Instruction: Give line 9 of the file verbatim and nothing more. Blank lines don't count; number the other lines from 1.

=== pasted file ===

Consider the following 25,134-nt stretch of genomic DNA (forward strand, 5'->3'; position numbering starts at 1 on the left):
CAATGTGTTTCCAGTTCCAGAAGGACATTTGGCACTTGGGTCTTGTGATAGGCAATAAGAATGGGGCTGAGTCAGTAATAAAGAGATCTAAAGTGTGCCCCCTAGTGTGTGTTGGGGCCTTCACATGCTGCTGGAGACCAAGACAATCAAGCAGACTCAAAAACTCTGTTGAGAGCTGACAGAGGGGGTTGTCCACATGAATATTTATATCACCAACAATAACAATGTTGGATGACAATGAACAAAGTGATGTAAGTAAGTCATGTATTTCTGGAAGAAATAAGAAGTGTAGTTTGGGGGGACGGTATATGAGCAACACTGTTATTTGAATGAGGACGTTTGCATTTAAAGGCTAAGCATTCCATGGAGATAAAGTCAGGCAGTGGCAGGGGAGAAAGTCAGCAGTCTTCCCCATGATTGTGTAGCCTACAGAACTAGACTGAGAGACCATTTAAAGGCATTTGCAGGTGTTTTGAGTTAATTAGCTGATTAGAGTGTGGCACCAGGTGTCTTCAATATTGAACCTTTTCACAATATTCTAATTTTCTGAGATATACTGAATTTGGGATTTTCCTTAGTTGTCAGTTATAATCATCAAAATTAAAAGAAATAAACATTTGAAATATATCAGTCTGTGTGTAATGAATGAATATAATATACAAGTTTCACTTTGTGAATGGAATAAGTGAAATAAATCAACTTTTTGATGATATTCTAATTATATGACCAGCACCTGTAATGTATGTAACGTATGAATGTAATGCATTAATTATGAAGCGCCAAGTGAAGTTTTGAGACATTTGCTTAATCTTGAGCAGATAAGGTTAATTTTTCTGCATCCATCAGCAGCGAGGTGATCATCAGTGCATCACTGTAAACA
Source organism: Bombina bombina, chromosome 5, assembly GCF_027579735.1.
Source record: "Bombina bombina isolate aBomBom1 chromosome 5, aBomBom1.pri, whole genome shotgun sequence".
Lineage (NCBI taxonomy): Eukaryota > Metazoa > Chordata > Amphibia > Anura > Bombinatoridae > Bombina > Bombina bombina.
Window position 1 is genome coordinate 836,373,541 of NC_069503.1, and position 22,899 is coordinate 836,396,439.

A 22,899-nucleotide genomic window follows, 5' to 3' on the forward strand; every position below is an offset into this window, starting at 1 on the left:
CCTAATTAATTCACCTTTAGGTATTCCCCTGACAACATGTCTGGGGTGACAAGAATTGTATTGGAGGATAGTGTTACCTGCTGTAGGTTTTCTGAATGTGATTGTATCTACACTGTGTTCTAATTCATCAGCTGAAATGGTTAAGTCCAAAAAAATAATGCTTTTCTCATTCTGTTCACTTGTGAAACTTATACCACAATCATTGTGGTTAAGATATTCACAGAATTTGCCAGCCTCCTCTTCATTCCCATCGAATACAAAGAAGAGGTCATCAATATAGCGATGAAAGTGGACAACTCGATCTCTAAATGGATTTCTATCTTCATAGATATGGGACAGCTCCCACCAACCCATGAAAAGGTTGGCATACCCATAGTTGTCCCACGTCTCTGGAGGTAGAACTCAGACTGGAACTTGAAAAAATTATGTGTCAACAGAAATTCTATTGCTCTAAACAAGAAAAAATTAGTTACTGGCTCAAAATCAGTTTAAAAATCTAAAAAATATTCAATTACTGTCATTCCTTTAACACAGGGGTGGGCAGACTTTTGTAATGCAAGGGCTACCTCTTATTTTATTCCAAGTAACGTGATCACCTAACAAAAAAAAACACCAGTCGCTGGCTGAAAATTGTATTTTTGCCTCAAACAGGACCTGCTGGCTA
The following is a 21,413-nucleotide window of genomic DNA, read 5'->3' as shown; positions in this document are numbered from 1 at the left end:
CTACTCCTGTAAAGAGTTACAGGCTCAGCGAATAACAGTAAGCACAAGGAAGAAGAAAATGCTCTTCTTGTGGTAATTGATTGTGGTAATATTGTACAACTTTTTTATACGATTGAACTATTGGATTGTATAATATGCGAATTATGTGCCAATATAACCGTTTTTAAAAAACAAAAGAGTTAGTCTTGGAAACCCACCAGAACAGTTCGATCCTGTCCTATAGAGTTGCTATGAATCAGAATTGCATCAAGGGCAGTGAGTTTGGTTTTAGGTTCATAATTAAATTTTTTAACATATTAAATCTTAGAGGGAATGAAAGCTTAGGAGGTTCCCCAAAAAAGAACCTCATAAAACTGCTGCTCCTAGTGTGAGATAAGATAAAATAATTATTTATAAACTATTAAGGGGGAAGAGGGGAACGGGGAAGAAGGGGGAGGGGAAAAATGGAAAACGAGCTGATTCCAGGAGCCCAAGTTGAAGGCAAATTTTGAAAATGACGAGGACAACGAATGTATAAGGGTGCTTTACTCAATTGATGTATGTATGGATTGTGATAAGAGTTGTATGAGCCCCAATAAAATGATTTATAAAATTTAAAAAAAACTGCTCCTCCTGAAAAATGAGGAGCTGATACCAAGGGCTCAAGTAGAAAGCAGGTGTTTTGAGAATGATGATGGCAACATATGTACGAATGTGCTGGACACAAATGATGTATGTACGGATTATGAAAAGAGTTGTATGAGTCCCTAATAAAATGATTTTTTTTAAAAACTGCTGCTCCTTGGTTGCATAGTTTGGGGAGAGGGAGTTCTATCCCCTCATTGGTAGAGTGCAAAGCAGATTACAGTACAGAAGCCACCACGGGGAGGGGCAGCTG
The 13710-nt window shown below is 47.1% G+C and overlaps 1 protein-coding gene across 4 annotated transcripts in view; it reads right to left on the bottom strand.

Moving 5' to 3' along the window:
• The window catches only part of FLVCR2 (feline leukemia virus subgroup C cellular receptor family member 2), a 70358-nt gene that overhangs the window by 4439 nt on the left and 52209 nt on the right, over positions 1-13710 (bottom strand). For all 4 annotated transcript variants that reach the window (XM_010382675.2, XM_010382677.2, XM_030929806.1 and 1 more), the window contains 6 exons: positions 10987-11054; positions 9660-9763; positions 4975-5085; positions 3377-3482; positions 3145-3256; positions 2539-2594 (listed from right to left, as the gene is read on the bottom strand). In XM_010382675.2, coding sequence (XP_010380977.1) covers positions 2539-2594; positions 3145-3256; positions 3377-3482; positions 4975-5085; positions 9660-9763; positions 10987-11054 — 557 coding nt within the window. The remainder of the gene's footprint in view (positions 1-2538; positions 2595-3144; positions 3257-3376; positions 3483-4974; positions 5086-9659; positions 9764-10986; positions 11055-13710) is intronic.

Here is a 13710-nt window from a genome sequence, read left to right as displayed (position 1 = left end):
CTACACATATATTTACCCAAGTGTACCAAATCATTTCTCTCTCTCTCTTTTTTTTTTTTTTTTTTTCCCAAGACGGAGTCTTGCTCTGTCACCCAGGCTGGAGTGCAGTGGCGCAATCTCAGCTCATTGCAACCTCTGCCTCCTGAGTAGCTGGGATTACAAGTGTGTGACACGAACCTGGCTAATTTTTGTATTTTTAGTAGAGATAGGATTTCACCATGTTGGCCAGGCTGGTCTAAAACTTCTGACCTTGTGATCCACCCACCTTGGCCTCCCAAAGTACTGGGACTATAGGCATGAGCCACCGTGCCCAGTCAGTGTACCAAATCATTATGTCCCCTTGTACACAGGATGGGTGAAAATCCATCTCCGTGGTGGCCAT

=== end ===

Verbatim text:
The following is a 21,413-nucleotide window of genomic DNA, read 5'->3' as shown; positions in this document are numbered from 1 at the left end: